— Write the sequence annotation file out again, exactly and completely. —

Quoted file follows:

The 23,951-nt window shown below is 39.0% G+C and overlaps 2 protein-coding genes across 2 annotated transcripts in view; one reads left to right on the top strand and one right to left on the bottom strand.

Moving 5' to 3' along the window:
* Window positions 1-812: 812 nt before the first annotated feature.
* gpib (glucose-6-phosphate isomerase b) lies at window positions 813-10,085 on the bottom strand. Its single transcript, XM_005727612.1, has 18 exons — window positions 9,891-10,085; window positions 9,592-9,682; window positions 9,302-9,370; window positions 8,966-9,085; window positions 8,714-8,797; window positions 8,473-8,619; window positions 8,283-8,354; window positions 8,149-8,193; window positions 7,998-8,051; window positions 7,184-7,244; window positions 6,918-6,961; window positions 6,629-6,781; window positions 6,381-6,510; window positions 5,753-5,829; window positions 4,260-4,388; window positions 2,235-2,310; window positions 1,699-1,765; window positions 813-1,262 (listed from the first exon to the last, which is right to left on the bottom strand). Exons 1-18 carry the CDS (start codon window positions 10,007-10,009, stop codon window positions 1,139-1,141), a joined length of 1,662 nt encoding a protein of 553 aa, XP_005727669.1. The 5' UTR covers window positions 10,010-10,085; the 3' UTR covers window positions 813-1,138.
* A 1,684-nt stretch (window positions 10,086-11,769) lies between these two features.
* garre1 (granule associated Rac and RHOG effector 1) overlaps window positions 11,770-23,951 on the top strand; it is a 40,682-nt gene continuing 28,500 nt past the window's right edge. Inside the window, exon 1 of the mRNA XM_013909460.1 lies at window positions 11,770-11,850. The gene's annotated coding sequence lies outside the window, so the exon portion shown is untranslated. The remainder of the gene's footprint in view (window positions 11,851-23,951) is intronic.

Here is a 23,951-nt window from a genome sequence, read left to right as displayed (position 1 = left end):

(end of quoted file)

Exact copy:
The 23,951-nt window shown below is 39.0% G+C and overlaps 2 protein-coding genes across 2 annotated transcripts in view; one reads left to right on the top strand and one right to left on the bottom strand.

Moving 5' to 3' along the window:
* Window positions 1-812: 812 nt before the first annotated feature.
* gpib (glucose-6-phosphate isomerase b) lies at window positions 813-10,085 on the bottom strand. Its single transcript, XM_005727612.1, has 18 exons — window positions 9,891-10,085; window positions 9,592-9,682; window positions 9,302-9,370; window positions 8,966-9,085; window positions 8,714-8,797; window positions 8,473-8,619; window positions 8,283-8,354; window positions 8,149-8,193; window positions 7,998-8,051; window positions 7,184-7,244; window positions 6,918-6,961; window positions 6,629-6,781; window positions 6,381-6,510; window positions 5,753-5,829; window positions 4,260-4,388; window positions 2,235-2,310; window positions 1,699-1,765; window positions 813-1,262 (listed from the first exon to the last, which is right to left on the bottom strand). Exons 1-18 carry the CDS (start codon window positions 10,007-10,009, stop codon window positions 1,139-1,141), a joined length of 1,662 nt encoding a protein of 553 aa, XP_005727669.1. The 5' UTR covers window positions 10,010-10,085; the 3' UTR covers window positions 813-1,138.
* A 1,684-nt stretch (window positions 10,086-11,769) lies between these two features.
* garre1 (granule associated Rac and RHOG effector 1) overlaps window positions 11,770-23,951 on the top strand; it is a 40,682-nt gene continuing 28,500 nt past the window's right edge. Inside the window, exon 1 of the mRNA XM_013909460.1 lies at window positions 11,770-11,850. The gene's annotated coding sequence lies outside the window, so the exon portion shown is untranslated. The remainder of the gene's footprint in view (window positions 11,851-23,951) is intronic.

Here is a 23,951-nt window from a genome sequence, read left to right as displayed (position 1 = left end):